Programming: Perfect for a unit about Lincoln or the Civil War. Even with its older publishing date this is a great text to introduce students to this American Leader. It would be good to read around President’s Day. Students might compare and contrast the life of Lincoln and Washington, or talk about what made Lincoln a good leader.
Publishing: Viking, New York, 1969 (original 1941)
Awards: Caldecott Winner
Description: A pair of Mallard ducks try to find a suitable place to raise ducklings, but the female vetoes any place that might have foxes, turtles, or lots of vehicles with wheels nearby. Finally, they settle up the river from a public park to have the ducklings. After they hatch, the male goes back down the river to the public park, and when the ducklings are old enough they and the mother follow. Only, they must get through tons of traffic in the city to do so. Luckily, they have the help of some policemen and make it there to a little island in the middle of the river where the father is already waiting. Illustrations are what seems to be brown crayon drawings, very detailed. Unlike Newberry, he focuses more on the illustrations than the text.
Programming: There are several other wonderful books on ducks that could be read with this story. Students might learn all about the duck-how his feathers are water resistant, what he eats, where he lives, etc.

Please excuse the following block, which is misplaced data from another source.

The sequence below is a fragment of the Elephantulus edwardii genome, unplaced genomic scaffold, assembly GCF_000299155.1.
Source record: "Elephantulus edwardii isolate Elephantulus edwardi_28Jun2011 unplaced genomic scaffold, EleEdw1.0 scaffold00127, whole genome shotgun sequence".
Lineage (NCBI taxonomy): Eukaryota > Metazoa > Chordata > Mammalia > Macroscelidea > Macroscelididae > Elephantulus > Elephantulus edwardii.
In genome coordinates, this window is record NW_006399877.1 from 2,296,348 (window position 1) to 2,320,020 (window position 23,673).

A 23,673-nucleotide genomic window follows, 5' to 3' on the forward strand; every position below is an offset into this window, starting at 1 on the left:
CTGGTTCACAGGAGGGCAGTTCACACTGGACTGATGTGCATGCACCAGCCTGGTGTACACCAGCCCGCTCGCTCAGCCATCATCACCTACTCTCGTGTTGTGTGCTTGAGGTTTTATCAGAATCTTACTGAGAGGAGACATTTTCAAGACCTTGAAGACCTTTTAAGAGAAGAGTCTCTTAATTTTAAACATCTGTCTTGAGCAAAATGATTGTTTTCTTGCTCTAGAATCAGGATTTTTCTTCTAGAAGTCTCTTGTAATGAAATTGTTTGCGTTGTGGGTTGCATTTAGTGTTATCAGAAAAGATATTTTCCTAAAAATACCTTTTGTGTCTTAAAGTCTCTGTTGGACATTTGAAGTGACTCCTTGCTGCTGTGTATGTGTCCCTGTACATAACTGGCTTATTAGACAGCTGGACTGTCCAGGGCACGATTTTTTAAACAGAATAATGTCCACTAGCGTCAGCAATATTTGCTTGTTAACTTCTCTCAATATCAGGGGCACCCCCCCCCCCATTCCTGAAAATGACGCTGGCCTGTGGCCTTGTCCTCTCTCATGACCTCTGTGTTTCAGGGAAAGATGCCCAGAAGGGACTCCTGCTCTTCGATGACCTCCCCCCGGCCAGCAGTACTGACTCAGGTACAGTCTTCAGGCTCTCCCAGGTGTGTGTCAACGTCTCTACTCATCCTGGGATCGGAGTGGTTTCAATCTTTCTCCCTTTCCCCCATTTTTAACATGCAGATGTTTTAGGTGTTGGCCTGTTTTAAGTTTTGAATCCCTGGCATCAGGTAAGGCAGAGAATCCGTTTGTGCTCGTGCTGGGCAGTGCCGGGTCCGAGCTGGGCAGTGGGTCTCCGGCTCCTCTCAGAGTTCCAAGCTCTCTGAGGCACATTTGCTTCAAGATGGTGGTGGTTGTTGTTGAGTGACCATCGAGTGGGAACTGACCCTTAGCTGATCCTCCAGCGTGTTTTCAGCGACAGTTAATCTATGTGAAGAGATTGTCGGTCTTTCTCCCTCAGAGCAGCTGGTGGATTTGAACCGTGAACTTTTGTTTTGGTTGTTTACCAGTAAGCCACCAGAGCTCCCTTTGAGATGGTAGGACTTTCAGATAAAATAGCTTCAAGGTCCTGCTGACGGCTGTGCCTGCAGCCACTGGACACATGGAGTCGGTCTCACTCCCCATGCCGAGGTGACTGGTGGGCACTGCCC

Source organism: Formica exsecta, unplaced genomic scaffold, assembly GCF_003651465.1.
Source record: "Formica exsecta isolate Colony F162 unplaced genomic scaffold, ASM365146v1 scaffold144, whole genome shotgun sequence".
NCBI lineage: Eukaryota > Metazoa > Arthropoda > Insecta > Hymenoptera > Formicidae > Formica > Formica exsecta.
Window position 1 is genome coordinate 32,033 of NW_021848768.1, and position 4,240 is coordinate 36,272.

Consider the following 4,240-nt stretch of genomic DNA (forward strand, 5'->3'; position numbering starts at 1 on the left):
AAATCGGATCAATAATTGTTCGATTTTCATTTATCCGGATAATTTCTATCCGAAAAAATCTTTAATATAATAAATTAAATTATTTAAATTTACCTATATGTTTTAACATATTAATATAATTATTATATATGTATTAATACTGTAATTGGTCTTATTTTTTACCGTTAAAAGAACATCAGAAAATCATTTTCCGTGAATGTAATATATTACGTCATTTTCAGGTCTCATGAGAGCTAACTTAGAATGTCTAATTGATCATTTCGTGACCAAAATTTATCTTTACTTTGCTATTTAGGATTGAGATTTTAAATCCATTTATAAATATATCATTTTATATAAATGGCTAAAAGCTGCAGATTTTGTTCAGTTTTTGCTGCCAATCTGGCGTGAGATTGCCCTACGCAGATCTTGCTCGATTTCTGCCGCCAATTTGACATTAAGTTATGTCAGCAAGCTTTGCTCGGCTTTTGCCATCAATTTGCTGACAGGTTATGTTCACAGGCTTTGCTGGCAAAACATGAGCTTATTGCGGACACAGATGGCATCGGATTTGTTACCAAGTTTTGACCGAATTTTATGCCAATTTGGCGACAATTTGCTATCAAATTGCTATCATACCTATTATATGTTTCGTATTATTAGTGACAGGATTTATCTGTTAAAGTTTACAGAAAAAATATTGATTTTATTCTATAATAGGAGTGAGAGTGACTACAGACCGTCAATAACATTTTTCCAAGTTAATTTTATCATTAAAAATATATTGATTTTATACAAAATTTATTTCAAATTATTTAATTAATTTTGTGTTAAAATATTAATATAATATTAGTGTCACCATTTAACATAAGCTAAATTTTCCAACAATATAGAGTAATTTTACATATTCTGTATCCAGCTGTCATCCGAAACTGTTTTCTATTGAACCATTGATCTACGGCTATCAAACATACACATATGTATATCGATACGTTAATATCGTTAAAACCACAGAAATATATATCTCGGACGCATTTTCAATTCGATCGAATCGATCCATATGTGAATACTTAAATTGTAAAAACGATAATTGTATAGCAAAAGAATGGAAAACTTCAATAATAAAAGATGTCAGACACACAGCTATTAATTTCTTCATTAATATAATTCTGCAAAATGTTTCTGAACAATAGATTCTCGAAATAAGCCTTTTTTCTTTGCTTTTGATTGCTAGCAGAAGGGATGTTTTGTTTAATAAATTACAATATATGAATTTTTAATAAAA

*Retold by Ransome
Publishing: Farrar, Strauss, and Giroux, New York, 1968
Description: A family has three sons. The oldest two are bright and clever, while the third is the Fool of the World. As such, his parents do not treat him well, but he doesn’t seem to complain. One day, the Czar sends out a decree saying that any man who can build a ship that flies through the air can marry his daughter. The two oldest brothers set out and the mother sends them off with a fanfare and plenty of food. The fool protests to go as well, and after much argument, she sends him off with a few breadcrusts and some water. Along the way the fool meets a wise old man, who turns his meager meal into more extravagant food. He tells the young fool to go into the forest and make the sign of the cross three times before the biggest tree he sees, hit it with his hatchet, and he will have a flying boat. The only caveat is that when he rides it to the Czar’s palace he must pick up anyone he meets along the way. The fool does as he is told and picks up a motley crew of characters who come to his aid when the Czar tries to test the fool and drive him away. Finally, however, the fool succeeds, married the Czar’s daughter, and becomes a very clever man after all.
Programming: I would review with students what a moral is and have them try to discern what they think the moral- or morals- of this tale are. This tale might be compared to other folk and fairy tales, or other works of Shulevitz, such as The Treasure.
Publishing: G.P. Putnam’s Sons, New York, 1995
Description: Officer Buckle’s safety tips are going unnoticed until the police department buys a dog, Gloria, who accompanies Officer Buckle, and unbeknownst to him, makes his speeches a little more interesting. When he discovers that she is really the focus of attention, he vows not to give any more speeches, until an accident shows him just how much he is needed by his community. Adorable and heartwarming.
Programming: This would be good to read at the beginning of the year or when rules need to be reinforced or reminded to students. Have them draw up their own lists of rules (safety and otherwise) that they think would be good for the classroom. Share, and combine the lists into one.